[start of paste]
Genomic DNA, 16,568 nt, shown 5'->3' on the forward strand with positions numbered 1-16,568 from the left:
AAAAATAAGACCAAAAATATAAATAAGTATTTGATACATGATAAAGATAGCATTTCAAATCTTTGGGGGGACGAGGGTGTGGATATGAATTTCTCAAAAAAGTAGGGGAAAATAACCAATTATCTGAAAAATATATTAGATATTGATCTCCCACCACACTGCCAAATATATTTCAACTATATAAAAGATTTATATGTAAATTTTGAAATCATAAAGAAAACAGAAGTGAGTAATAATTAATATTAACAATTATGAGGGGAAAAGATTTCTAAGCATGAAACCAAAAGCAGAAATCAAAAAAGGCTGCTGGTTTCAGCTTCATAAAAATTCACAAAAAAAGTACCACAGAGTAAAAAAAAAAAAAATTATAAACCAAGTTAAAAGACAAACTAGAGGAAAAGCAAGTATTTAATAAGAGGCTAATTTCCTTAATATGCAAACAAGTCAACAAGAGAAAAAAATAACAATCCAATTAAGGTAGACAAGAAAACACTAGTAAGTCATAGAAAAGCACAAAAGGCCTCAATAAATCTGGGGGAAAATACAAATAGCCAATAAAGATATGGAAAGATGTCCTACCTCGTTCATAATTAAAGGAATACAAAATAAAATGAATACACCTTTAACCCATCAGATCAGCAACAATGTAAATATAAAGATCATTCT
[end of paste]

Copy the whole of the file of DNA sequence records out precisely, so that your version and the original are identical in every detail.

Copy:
Genomic DNA, 16,568 nt, shown 5'->3' on the forward strand with positions numbered 1-16,568 from the left:
AAAAATAAGACCAAAAATATAAATAAGTATTTGATACATGATAAAGATAGCATTTCAAATCTTTGGGGGGACGAGGGTGTGGATATGAATTTCTCAAAAAAGTAGGGGAAAATAACCAATTATCTGAAAAATATATTAGATATTGATCTCCCACCACACTGCCAAATATATTTCAACTATATAAAAGATTTATATGTAAATTTTGAAATCATAAAGAAAACAGAAGTGAGTAATAATTAATATTAACAATTATGAGGGGAAAAGATTTCTAAGCATGAAACCAAAAGCAGAAATCAAAAAAGGCTGCTGGTTTCAGCTTCATAAAAATTCACAAAAAAAGTACCACAGAGTAAAAAAAAAAAAAATTATAAACCAAGTTAAAAGACAAACTAGAGGAAAAGCAAGTATTTAATAAGAGGCTAATTTCCTTAATATGCAAACAAGTCAACAAGAGAAAAAAATAACAATCCAATTAAGGTAGACAAGAAAACACTAGTAAGTCATAGAAAAGCACAAAAGGCCTCAATAAATCTGGGGGAAAATACAAATAGCCAATAAAGATATGGAAAGATGTCCTACCTCGTTCATAATTAAAGGAATACAAAATAAAATGAATACACCTTTAACCCATCAGATCAGCAACAATGTAAATATAAAGATCATTCT